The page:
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| Note: This article applies to Fuji. For more current information, see Contextual Security Manager at http://docs.servicenow.com
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- 1 Overview
- 2 Differences between Contextual Security and Simple Security
- 3 Things that have changed
- 4 Things that have not changed
- 5 Rule Search Order
The contextual security manager provides incredible flexibility and power to protect information by controlling read/write/create/delete authorization. Key advantages include:
- Contextual Security -- Secure a record based on its contents
- Hierarchical Security -- Can apply security rules to any level in our object hierarchy
Differences between Contextual Security and Simple Security
Everything you can do with the simple security manager you can also do with the contextual security manager. Likewise, after conversion to the contextual security manager, you should not see any behavior changes in your instance. However, on a go forward basis, the process of security a small number of resources has changed.
Things that have changed
Securing Fields and Tables
Under the simple security manager, you could secure fields and tables by adding roles to the appropriate dictionary entry. After installing the contextual security manager, these dictionary roles are no longer tested. Instead the system looks for ACL rules on fields and or tables.
|Note: After you install the Contextual Security Manager you must secure fields and tables via ACL rules. Even if you configure the dictionary form and add roles to a dictionary entry, no change in rights will occur.|
Granting Roles to Users
Roles can still be granted to users or groups using the same logic as under the simple security manager. The one noteworthy exception is that the "roles" field on the user record is no longer checked under the contextual security manager (and should be, in fact, removed from your user and group forms upon installation).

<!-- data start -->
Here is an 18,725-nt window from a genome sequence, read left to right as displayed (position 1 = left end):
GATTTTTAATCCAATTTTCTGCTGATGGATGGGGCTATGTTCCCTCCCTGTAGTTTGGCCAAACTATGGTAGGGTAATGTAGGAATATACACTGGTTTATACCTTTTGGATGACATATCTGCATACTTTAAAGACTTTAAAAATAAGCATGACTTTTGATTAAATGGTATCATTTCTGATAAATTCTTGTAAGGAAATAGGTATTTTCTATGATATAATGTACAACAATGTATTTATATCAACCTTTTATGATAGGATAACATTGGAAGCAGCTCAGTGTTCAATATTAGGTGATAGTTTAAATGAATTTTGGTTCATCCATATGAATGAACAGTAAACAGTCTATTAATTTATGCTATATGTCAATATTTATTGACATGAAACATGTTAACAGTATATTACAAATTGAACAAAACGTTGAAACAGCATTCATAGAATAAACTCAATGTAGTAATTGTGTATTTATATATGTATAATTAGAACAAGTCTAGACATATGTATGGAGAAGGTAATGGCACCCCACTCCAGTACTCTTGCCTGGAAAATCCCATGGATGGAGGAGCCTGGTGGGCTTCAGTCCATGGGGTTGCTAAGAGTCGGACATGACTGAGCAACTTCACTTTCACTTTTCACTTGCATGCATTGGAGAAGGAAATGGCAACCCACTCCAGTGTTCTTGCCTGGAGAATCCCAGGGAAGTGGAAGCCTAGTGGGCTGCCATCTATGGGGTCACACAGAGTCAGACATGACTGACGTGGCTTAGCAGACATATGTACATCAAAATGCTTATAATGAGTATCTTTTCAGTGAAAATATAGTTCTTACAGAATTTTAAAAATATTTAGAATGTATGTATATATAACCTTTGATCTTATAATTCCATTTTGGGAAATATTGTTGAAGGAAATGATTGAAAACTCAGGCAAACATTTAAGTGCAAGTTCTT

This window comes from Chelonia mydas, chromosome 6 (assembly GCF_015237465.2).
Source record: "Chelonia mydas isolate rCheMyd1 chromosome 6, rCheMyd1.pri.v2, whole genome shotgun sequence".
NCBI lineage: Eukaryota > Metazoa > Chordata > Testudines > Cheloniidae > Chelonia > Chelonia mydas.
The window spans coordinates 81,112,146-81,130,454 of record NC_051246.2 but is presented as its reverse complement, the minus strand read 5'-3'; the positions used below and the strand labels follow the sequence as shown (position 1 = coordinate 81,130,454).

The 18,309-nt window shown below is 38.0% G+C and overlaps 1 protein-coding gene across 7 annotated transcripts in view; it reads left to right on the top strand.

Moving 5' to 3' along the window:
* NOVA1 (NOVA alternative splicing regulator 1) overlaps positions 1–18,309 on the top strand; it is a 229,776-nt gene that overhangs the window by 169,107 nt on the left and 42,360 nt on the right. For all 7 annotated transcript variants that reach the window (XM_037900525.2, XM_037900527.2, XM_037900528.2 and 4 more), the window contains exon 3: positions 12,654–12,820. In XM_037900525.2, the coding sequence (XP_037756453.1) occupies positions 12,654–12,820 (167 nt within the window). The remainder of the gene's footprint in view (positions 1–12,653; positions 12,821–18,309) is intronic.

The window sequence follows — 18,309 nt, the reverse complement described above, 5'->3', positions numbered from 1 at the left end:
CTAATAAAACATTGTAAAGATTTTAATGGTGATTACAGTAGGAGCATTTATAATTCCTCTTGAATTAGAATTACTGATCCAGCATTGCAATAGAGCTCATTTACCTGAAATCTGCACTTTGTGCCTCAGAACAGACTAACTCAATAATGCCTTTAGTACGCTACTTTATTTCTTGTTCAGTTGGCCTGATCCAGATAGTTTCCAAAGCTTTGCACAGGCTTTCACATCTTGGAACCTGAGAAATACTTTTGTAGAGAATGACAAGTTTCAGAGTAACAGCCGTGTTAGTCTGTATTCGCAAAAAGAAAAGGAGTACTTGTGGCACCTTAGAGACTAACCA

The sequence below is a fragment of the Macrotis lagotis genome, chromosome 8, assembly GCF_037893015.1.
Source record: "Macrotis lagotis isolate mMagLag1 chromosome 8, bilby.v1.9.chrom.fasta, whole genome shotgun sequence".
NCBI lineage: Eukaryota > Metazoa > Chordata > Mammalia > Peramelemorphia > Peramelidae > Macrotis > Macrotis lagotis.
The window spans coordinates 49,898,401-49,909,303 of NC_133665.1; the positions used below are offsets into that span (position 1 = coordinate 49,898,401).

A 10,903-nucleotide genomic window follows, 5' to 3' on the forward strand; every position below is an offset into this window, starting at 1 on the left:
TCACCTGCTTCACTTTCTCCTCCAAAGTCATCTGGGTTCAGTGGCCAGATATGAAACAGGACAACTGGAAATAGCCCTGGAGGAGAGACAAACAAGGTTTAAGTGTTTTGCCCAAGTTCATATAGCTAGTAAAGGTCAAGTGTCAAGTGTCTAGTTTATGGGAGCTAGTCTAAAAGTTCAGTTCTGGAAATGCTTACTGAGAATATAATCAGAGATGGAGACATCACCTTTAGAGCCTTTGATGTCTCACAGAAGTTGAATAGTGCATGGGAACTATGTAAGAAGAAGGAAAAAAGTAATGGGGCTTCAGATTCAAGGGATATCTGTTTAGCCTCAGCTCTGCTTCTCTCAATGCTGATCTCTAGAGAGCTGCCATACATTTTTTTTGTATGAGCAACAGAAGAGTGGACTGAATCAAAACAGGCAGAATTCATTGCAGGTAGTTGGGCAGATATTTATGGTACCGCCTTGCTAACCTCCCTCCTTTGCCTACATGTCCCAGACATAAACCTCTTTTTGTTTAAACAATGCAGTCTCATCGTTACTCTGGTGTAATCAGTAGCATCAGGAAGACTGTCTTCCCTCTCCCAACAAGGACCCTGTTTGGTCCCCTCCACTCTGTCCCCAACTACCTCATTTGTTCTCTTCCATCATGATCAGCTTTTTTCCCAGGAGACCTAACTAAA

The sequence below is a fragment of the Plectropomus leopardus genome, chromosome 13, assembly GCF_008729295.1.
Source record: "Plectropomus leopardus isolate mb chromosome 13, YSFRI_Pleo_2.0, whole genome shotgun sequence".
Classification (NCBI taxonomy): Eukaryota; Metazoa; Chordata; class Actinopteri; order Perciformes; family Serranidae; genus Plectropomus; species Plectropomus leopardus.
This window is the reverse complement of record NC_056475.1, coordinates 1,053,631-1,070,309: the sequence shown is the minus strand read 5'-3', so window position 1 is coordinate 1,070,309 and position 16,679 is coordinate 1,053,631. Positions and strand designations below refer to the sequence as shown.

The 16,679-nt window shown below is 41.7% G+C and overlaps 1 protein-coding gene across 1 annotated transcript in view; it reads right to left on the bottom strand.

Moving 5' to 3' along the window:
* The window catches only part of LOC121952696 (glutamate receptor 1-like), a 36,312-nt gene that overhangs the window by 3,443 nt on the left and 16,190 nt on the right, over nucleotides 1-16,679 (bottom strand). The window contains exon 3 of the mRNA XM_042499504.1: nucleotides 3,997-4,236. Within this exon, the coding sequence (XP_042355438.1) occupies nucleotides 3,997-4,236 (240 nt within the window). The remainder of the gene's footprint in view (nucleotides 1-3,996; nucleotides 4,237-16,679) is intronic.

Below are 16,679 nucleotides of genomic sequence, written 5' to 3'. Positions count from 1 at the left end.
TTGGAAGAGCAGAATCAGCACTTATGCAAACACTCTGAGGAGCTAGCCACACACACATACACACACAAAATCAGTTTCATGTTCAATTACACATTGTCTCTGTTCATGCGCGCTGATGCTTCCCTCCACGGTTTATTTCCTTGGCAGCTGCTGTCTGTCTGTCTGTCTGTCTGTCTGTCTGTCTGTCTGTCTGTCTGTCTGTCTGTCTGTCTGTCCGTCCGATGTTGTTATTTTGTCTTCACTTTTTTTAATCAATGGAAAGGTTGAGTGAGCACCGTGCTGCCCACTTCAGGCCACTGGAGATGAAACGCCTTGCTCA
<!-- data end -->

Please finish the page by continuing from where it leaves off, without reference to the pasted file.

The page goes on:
|Note: To add roles to a user or group record under Contextual Security you must add them to the Roles related list instead of to the user or group record itself.|
Things that have not changed
Applications and Modules
Applications and modules both contain lists of roles under which they can be viewed. For example, the System Definition application requires the admin role to be viewed.
Security rights for Applications and Modules are still defined via these role arrays although they may be transitioned to ACLs at some future date.
Catalog Items and Variables
Both catalog items, and catalog variables contain lists of roles under which they can be viewed.
Security rights for these entities are still defined via these role arrays although they may be transitioned to ACLs at some future date.
Inheritability of Group Roles
Under the contextual security manager, a group still automatically inherits any role granted to the group.
|Note: The role's inherits flag is set to true.|
Rule Search Order
The system is aware of our object hierarchy when it tries to identify a security rule to apply to a particular entity. The search order for a field level rule is:
- explicit rule on self
- explicit rule on field in parent
- ... until parent doesn't contain field
- wildcard rule on self
- wildcard rule on field in parent
- ... until parent doesn't contain field
Example: Given incident.number
Precedence between Row and Field Level Rules
What happens if a row level rule and a field level rule are in conflict? Perhaps my row level field indicates that I shouldn't be able to write to a particular row, but the field level rule indicates I do have write access?
In a nutshell, both rules must be met before an operation is allowed.
So, given a row level rule on incident, and a field level rule on incident.number, access to the number field would be allowed only if both rules evaluated to true.
Multiple Rules at the Same Level
What if the system, for example, finds two rules for incident.number?
The system will evaluate both rules and if either is true, then the requested access is allowed.